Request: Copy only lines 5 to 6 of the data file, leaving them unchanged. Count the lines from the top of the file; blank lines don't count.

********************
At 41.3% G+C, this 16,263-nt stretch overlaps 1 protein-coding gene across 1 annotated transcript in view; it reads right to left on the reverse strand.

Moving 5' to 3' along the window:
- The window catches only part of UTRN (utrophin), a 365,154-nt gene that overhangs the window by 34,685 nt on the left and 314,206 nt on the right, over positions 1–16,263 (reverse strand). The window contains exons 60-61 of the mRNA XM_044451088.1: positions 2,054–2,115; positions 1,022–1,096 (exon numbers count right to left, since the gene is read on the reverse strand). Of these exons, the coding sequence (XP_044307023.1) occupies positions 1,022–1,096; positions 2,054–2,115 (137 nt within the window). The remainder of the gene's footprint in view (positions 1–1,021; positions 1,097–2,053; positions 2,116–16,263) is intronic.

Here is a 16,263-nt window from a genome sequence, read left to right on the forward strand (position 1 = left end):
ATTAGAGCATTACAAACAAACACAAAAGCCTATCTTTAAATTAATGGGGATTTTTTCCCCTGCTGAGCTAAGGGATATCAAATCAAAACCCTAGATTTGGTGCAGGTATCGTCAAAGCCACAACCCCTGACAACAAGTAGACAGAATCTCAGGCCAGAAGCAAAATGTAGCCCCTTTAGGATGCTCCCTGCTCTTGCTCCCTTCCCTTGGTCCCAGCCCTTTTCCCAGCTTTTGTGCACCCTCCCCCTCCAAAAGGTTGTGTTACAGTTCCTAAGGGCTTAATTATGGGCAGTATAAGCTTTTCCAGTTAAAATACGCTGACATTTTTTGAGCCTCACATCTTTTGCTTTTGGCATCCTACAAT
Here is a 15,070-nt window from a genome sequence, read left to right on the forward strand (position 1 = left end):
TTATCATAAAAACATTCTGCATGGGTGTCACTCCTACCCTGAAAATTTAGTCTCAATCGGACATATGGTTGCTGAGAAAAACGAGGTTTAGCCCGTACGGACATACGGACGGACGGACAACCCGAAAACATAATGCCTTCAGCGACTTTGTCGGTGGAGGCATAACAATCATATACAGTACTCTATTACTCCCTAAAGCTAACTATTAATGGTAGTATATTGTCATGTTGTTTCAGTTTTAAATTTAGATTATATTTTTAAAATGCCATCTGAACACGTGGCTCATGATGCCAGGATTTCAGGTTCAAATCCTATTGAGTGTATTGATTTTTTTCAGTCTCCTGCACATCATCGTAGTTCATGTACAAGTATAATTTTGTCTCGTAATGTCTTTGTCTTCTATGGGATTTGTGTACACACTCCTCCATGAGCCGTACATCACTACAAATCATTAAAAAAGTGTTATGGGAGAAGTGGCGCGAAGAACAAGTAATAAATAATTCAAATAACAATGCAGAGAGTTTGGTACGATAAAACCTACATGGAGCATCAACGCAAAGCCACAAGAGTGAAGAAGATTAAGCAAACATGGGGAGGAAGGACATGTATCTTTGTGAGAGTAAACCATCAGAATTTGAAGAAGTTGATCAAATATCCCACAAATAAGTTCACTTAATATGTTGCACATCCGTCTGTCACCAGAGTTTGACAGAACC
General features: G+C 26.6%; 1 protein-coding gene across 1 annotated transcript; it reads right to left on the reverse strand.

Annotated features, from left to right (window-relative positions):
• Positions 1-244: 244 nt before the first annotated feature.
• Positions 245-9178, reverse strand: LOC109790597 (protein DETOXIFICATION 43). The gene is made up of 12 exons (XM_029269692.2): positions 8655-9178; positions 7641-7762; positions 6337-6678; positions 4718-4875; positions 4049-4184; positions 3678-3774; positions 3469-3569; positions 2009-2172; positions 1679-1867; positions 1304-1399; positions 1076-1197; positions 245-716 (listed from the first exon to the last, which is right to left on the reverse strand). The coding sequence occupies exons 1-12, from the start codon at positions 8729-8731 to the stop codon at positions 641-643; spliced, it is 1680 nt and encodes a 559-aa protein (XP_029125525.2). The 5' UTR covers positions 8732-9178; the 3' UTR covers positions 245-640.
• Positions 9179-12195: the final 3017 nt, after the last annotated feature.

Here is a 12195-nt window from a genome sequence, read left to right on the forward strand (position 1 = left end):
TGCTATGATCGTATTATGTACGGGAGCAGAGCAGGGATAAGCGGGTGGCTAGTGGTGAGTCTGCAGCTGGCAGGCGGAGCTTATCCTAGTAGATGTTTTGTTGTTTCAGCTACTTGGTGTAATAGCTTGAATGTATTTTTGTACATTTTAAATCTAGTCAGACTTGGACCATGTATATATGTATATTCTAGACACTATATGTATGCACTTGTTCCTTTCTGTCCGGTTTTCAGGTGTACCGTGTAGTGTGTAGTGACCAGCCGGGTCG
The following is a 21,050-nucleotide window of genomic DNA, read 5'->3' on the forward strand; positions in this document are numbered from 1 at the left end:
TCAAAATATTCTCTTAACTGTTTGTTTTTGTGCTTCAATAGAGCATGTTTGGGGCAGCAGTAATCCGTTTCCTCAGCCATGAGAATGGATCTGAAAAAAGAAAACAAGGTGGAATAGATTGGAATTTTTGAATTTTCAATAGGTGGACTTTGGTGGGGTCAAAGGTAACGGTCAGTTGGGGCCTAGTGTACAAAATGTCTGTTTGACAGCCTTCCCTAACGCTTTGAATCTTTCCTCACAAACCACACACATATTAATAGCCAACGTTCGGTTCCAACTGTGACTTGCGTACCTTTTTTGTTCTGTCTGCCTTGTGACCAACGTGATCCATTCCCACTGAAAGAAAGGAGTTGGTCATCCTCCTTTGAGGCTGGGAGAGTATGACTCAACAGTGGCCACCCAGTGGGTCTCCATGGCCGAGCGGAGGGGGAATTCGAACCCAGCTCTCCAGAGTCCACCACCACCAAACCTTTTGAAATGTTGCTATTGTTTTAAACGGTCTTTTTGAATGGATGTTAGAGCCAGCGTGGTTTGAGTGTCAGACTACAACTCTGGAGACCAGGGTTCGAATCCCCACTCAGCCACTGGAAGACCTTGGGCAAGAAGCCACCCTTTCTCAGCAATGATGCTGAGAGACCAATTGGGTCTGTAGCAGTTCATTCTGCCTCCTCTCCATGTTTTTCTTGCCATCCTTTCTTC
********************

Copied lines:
ATTAGAGCATTACAAACAAACACAAAAGCCTATCTTTAAATTAATGGGGATTTTTTCCCCTGCTGAGCTAAGGGATATCAAATCAAAACCCTAGATTTGGTGCAGGTATCGTCAAAGCCACAACCCCTGACAACAAGTAGACAGAATCTCAGGCCAGAAGCAAAATGTAGCCCCTTTAGGATGCTCCCTGCTCTTGCTCCCTTCCCTTGGTCCCAGCCCTTTTCCCAGCTTTTGTGCACCCTCCCCCTCCAAAAGGTTGTGTTACAGTTCCTAAGGGCTTAATTATGGGCAGTATAAGCTTTTCCAGTTAAAATACGCTGACATTTTTTGAGCCTCACATCTTTTGCTTTTGGCATCCTACAAT
Here is a 15,070-nt window from a genome sequence, read left to right on the forward strand (position 1 = left end):